Germany is a world champion in sparkling wine consumption. We drink 310 million liters of sparkling wine per year and produce 260 million liters. Mass-produced Sekt dominates. The bulk of production comes from big brands like Henkell or Rotkäppchen, who make sparkling wine with the tank method. The base wine doesn’t need to be German; instead, it can be a blend from all over Europe.
However, some producers have loftier goals. Two percent of Sekt production is "premium" Sekt, priced from 15 to 30 Euro. (Sekt that is more than 30 Euro is considered "super premium.") Many examples of premium Sekt are Winzersekt (defined below), made using the traditional method. Wineries like Raumland and youngsters like the Krack brothers are brave enough to focus on sparkling wine only. Former Bollinger cellar master Mathieu Kauffmann has moved to the Pfalz and is now responsible for the prestigious Weingut Reichsrat von Buhl, where he hopes to show the world the potential of sparkling Riesling through his precise Sekt. Growers who know by heart how to make great Riesling and Pinot Noir are ready to learn new things. Within the VDP are lively discussions about the potential to add German Sekt to the classification system. There have been meetings and tastings to evaluate guidelines and think about opportunities and challenges of single-vineyard Sekt. The seed for German Sekt as the next big thing has been planted.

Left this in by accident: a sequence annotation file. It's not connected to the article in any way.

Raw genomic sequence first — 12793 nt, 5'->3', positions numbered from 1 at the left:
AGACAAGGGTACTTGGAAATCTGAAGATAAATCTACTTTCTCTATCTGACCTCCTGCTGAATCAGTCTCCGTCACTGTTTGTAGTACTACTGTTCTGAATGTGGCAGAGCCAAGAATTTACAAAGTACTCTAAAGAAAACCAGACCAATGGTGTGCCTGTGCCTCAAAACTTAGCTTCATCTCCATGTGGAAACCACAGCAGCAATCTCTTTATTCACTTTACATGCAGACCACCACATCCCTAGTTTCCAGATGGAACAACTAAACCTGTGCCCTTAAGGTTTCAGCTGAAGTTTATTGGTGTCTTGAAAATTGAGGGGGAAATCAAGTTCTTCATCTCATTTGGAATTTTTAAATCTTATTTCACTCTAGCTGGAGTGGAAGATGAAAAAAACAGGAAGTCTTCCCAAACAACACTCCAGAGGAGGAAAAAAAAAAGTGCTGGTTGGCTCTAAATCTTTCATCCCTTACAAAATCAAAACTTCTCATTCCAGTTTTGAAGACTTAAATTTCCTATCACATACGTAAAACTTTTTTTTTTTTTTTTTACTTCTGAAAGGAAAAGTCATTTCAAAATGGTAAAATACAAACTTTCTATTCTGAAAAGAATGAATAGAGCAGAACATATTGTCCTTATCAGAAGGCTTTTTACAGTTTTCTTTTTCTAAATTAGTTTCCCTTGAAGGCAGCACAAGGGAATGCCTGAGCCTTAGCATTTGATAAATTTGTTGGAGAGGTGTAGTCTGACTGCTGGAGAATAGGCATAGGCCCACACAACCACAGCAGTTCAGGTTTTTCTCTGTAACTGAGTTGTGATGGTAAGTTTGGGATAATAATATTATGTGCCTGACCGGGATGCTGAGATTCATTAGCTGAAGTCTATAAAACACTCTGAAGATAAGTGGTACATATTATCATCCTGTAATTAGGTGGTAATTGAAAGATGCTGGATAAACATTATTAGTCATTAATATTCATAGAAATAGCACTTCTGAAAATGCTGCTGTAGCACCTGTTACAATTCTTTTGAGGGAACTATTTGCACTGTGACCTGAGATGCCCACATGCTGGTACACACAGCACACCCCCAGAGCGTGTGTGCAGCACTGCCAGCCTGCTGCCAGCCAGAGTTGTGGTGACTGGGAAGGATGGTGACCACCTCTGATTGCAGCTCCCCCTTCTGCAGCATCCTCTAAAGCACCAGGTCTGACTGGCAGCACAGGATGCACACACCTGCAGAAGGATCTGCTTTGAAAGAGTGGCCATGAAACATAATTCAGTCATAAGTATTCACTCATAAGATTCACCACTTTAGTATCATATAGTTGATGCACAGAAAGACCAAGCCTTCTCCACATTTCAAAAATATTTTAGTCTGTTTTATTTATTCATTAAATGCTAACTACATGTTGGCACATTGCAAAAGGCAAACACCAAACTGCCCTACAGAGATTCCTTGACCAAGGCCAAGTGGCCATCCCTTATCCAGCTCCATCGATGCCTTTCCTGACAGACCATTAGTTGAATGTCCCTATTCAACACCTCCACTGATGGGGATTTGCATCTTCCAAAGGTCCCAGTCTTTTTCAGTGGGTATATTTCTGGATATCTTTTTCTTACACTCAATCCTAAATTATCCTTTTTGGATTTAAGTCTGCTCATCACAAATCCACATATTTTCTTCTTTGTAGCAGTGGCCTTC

Photo by Stephan Gawlik for Sekthaus Raumland
The word “Sekt” originates, indirectly, from Shakespeare. As the story goes, in 1825, well-known actor Ludwig Devrient was at Berlin wine bar Lutter und Wegner. In that era’s German translations of Shakespeare, the playwright’s sack, or sherry, was translated as Sect, the German term for sweet Spanish wine. Devrient quoted Henry IV, where Falstaff demands, "Bringe er mit Sect, Schurke!" (“Give me a cup of sack, rogue!”) Since his usual drink was Champagne, the waiter served him accordingly. “Sekt” soon became a popular name for sparkling wine. In 1925, when “Champagne” could no longer be used for German wines, it became the official designation.
Sekt production follows the EU's broad regulations for sparkling wine, including its standards for sweetness levels. If labeled Deutscher Sekt (“German sparkling wine"), the wine must come entirely from Germany. Blending regulations are consistent across still and sparkling wines: grapes can be sourced from multiple regions, but when this is the case, the wine cannot be labeled with a region.
Sekt b.A. or Qualitätsschaumwein b.A.: Grapes for these wines are sourced from a specific region, noted on the label. If at least 85% of the wine comes from a specific appellation, vintage, or grape variety, this can be included on the label as well. These wines go through quality control testing.
Winzersekt: This is a sparkling wine of a single vintage and grape variety produced by a winery or cooperative (i.e., using only grapes grown by the producer) in the traditional method. Vintage, grape variety, and producer must be noted on the label. Typically, these are very high quality wines.
Perlwein: This is a sparkling wine with one to two-and-a-half atmospheres of pressure. Carbon dioxide may be produced through fermentation and/or added. If the grapes are from a single region, it may be labeled as Qualitätsperlwein b.A.